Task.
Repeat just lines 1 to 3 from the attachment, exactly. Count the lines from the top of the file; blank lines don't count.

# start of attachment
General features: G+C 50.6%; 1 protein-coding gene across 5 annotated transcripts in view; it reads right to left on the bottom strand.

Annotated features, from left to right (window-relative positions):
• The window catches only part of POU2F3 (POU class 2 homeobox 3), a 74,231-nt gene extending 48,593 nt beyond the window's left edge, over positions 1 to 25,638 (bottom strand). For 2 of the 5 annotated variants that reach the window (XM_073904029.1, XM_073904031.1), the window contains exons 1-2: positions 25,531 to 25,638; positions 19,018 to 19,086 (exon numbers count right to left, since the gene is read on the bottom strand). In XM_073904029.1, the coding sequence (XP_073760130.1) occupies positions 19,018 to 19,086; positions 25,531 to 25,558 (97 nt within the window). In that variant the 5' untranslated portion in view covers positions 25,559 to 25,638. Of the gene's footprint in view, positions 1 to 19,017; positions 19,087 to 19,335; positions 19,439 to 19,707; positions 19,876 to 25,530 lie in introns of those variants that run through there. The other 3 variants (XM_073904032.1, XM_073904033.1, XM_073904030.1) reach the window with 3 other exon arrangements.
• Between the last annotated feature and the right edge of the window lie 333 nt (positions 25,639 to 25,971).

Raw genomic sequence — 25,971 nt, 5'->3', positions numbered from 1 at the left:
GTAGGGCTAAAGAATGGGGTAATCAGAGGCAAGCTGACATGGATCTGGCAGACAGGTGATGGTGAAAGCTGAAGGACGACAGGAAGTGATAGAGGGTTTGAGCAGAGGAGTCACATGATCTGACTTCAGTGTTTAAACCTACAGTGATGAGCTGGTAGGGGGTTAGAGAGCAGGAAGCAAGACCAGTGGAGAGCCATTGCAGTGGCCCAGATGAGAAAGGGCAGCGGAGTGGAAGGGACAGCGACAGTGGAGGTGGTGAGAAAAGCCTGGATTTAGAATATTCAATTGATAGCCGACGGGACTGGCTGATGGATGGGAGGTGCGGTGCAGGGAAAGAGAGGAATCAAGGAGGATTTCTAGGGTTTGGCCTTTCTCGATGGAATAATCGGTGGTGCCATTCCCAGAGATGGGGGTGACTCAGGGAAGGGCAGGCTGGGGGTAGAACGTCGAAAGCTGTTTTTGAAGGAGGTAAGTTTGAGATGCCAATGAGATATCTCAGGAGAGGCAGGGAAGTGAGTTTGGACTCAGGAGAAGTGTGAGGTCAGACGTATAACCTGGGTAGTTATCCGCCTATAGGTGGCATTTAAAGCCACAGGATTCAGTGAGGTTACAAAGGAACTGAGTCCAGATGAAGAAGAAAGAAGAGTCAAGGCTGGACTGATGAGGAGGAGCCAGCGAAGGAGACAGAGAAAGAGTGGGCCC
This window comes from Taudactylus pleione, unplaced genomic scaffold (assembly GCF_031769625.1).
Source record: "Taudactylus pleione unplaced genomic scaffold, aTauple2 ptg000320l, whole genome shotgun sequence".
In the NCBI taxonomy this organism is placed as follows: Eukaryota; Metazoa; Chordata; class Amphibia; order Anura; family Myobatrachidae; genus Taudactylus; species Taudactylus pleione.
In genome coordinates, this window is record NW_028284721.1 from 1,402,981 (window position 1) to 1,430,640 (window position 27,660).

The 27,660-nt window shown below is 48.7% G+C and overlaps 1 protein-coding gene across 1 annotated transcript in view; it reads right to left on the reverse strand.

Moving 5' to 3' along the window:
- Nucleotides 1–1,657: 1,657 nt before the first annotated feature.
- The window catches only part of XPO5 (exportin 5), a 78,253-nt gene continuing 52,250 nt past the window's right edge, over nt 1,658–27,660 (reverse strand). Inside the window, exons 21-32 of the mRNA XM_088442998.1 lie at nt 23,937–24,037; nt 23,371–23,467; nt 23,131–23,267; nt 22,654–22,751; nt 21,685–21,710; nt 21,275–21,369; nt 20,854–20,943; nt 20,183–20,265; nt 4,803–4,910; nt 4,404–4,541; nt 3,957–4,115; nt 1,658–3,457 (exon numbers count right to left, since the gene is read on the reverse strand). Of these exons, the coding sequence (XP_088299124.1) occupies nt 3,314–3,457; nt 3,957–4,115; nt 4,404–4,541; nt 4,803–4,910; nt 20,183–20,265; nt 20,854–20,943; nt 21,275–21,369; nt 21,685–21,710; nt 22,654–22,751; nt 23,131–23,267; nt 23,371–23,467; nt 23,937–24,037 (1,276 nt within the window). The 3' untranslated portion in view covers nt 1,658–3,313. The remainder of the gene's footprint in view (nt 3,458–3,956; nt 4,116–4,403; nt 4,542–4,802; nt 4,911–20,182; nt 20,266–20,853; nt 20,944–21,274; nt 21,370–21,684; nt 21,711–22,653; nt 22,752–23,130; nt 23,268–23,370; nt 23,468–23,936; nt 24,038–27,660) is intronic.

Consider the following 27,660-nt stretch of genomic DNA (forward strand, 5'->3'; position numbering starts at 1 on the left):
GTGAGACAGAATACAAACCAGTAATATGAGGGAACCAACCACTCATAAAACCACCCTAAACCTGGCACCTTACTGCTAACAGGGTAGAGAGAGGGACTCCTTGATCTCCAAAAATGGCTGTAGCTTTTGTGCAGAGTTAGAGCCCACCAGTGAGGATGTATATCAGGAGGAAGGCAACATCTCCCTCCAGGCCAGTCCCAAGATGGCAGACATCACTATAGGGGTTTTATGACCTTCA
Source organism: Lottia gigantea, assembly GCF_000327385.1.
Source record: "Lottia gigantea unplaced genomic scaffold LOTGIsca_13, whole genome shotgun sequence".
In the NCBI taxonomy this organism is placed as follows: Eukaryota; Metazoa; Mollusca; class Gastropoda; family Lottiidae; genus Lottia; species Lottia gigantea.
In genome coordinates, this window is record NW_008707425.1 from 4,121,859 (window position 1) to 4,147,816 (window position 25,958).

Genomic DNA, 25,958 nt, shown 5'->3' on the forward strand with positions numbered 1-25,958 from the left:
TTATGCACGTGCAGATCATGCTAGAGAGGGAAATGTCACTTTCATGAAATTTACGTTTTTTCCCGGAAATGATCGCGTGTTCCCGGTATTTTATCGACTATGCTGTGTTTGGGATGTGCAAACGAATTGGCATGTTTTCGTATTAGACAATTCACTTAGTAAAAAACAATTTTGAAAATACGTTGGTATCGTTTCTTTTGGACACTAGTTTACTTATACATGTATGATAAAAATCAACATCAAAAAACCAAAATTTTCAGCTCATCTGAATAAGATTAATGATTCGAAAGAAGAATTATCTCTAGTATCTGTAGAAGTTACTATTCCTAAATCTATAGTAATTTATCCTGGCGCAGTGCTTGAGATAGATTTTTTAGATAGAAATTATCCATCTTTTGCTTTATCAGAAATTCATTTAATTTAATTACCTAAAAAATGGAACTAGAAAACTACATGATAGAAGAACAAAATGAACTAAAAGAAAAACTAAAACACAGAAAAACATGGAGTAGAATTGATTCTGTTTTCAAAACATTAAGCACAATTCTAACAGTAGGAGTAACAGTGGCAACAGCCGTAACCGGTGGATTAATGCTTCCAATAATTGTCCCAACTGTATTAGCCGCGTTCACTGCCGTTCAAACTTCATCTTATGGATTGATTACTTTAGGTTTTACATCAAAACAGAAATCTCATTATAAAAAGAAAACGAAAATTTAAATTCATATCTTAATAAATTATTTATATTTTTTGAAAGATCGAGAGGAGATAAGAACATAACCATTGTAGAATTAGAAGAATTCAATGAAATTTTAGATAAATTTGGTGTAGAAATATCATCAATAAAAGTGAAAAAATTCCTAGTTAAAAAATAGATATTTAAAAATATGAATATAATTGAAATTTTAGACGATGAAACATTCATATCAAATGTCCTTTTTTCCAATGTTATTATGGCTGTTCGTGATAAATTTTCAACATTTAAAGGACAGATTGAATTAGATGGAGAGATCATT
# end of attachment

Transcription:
General features: G+C 50.6%; 1 protein-coding gene across 5 annotated transcripts in view; it reads right to left on the bottom strand.

Annotated features, from left to right (window-relative positions):
• The window catches only part of POU2F3 (POU class 2 homeobox 3), a 74,231-nt gene extending 48,593 nt beyond the window's left edge, over positions 1 to 25,638 (bottom strand). For 2 of the 5 annotated variants that reach the window (XM_073904029.1, XM_073904031.1), the window contains exons 1-2: positions 25,531 to 25,638; positions 19,018 to 19,086 (exon numbers count right to left, since the gene is read on the bottom strand). In XM_073904029.1, the coding sequence (XP_073760130.1) occupies positions 19,018 to 19,086; positions 25,531 to 25,558 (97 nt within the window). In that variant the 5' untranslated portion in view covers positions 25,559 to 25,638. Of the gene's footprint in view, positions 1 to 19,017; positions 19,087 to 19,335; positions 19,439 to 19,707; positions 19,876 to 25,530 lie in introns of those variants that run through there. The other 3 variants (XM_073904032.1, XM_073904033.1, XM_073904030.1) reach the window with 3 other exon arrangements.